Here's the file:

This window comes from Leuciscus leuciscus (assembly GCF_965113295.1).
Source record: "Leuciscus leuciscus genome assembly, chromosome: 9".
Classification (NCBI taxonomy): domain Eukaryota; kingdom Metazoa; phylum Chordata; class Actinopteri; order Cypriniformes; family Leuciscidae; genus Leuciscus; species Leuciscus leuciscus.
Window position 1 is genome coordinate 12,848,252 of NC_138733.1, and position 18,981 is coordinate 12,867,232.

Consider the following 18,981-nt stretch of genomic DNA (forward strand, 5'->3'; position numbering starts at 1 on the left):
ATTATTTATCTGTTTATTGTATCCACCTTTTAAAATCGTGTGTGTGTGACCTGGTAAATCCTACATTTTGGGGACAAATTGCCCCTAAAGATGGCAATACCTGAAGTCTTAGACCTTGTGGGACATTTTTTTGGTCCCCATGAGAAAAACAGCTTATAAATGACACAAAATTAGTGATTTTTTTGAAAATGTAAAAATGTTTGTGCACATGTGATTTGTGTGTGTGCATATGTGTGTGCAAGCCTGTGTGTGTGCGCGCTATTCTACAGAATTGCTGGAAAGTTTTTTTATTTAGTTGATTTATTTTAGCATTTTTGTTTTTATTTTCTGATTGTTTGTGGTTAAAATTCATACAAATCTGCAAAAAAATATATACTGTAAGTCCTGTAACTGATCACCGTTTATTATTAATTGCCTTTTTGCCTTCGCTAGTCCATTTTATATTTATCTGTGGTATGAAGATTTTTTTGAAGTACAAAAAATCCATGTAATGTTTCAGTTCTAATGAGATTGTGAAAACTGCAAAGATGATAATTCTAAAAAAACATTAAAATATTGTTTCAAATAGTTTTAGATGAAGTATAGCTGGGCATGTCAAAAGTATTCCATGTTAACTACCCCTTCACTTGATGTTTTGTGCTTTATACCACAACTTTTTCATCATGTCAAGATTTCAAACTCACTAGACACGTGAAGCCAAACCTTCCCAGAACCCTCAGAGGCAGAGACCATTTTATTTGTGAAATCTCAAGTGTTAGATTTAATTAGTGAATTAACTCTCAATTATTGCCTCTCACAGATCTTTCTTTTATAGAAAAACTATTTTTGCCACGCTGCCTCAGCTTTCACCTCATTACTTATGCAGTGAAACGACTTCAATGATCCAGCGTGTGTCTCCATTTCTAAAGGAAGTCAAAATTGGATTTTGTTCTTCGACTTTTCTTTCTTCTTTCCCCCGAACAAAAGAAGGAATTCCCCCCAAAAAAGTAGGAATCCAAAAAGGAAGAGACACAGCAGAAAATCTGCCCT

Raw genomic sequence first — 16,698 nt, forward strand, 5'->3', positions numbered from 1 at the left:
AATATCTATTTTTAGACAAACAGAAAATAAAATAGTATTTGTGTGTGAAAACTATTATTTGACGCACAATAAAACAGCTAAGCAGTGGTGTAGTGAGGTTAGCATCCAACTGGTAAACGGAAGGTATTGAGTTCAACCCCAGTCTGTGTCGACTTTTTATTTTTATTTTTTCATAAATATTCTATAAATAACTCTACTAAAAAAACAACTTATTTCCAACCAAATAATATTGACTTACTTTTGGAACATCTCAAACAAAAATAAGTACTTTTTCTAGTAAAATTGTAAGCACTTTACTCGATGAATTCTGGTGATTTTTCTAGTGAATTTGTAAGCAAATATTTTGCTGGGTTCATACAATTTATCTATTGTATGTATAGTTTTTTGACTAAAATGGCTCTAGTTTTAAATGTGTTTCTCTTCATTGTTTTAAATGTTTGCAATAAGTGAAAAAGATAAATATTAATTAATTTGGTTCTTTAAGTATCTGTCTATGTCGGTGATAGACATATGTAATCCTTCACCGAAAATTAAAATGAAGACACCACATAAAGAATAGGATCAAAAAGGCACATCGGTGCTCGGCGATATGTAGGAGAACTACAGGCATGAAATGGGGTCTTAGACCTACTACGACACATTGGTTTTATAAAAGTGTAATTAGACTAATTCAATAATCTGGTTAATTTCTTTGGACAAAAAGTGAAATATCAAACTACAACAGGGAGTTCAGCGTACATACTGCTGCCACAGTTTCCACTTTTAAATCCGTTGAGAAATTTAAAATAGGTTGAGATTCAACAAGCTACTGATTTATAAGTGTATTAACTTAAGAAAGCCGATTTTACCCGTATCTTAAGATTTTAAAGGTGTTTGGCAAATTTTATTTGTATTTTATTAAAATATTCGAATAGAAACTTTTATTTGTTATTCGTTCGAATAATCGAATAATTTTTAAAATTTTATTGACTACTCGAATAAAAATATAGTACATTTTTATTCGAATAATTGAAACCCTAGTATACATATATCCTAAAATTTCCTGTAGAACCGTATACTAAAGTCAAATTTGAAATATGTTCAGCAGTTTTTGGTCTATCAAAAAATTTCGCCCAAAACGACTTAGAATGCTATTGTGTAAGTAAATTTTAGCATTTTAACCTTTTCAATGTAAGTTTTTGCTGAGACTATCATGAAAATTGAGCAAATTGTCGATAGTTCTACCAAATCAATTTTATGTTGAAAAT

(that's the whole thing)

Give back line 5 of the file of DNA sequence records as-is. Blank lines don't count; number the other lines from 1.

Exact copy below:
Consider the following 18,981-nt stretch of genomic DNA (forward strand, 5'->3'; position numbering starts at 1 on the left):